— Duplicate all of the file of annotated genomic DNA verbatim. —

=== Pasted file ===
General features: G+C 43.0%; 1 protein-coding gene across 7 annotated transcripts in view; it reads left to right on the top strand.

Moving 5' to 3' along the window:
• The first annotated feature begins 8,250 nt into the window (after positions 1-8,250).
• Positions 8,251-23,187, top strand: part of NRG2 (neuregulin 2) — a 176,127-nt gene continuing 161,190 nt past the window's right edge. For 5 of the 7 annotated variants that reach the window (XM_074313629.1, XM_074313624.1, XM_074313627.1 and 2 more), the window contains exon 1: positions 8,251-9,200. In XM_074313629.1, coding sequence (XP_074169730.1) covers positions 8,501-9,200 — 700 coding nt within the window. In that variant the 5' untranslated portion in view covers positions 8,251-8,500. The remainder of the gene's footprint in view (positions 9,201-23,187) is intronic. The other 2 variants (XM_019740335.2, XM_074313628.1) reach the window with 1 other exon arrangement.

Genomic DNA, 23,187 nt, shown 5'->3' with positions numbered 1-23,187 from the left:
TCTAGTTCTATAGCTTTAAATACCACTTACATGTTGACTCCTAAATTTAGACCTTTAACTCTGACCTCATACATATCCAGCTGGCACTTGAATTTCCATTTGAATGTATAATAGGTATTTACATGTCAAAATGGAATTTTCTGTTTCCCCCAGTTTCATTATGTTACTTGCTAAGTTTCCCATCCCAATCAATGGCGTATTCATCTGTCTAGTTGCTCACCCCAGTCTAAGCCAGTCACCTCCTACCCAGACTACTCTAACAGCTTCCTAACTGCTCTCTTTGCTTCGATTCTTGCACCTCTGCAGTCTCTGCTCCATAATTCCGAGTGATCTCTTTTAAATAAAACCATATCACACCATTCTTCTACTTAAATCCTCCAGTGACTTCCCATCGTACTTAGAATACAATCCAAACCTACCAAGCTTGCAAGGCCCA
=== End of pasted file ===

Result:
General features: G+C 43.0%; 1 protein-coding gene across 7 annotated transcripts in view; it reads left to right on the top strand.

Moving 5' to 3' along the window:
• The first annotated feature begins 8,250 nt into the window (after positions 1-8,250).
• Positions 8,251-23,187, top strand: part of NRG2 (neuregulin 2) — a 176,127-nt gene continuing 161,190 nt past the window's right edge. For 5 of the 7 annotated variants that reach the window (XM_074313629.1, XM_074313624.1, XM_074313627.1 and 2 more), the window contains exon 1: positions 8,251-9,200. In XM_074313629.1, coding sequence (XP_074169730.1) covers positions 8,501-9,200 — 700 coding nt within the window. In that variant the 5' untranslated portion in view covers positions 8,251-8,500. The remainder of the gene's footprint in view (positions 9,201-23,187) is intronic. The other 2 variants (XM_019740335.2, XM_074313628.1) reach the window with 1 other exon arrangement.

Genomic DNA, 23,187 nt, shown 5'->3' with positions numbered 1-23,187 from the left:
TCTAGTTCTATAGCTTTAAATACCACTTACATGTTGACTCCTAAATTTAGACCTTTAACTCTGACCTCATACATATCCAGCTGGCACTTGAATTTCCATTTGAATGTATAATAGGTATTTACATGTCAAAATGGAATTTTCTGTTTCCCCCAGTTTCATTATGTTACTTGCTAAGTTTCCCATCCCAATCAATGGCGTATTCATCTGTCTAGTTGCTCACCCCAGTCTAAGCCAGTCACCTCCTACCCAGACTACTCTAACAGCTTCCTAACTGCTCTCTTTGCTTCGATTCTTGCACCTCTGCAGTCTCTGCTCCATAATTCCGAGTGATCTCTTTTAAATAAAACCATATCACACCATTCTTCTACTTAAATCCTCCAGTGACTTCCCATCGTACTTAGAATACAATCCAAACCTACCAAGCTTGCAAGGCCCA